Themes and Meanings
The dam keeper of Lake Glen is a man fascinated by a world from which he is estranged. In an attempt to understand who he is, how he has reached this condition of existence, and what kind of sense he might make of his life, he is obsessed with the history of the flooded town, Uree, which he has learned through the stories of his neighbors. For him, the decision by various powerful outside commercial interests to destroy a living community was the precipitating action that has resulted in a psychic blight that adversely affects nearly everyone living in or visiting Lake Glen. The dam keeper’s own troubles, significantly centered on his failure to communicate with his wife and their fruitless attempt for seven years to conceive a child, are presented by Tony Earley as an analogue for the pervasive dysfunction that defines the social nexus of the town.
The dam keeper observes that his job is to “maintain a constant pond level,” and this responsibility is a figure for the elusive psychic equilibrium that he seeks, and which the town lacks. When he confesses that he has always wanted to “drop the lake down far enough to see what is down there,” he is encapsulating both his geophysical and psychological yearning. He has stated that he thinks that the dam is “an unnatural thing,” which he tellingly compares to a diaphragm.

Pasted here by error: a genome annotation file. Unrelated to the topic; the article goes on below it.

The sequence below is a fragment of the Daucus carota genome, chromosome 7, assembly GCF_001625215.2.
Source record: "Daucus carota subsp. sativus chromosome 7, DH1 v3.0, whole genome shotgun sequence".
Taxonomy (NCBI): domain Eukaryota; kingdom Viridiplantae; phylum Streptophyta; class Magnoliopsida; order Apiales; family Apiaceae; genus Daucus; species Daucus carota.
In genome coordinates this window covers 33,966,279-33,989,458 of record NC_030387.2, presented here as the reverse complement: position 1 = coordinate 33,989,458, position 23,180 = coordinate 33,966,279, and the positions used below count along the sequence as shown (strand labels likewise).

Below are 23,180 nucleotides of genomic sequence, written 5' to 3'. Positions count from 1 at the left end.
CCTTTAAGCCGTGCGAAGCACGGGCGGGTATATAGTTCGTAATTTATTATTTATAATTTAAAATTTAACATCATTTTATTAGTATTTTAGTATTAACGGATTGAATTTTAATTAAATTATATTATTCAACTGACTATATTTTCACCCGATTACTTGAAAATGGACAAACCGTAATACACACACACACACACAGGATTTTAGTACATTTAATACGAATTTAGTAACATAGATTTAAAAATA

Even in a place in which somewhat unconventional behavior is not uncommon, the dam keeper is separated from the...
(The entire section is 498 words.)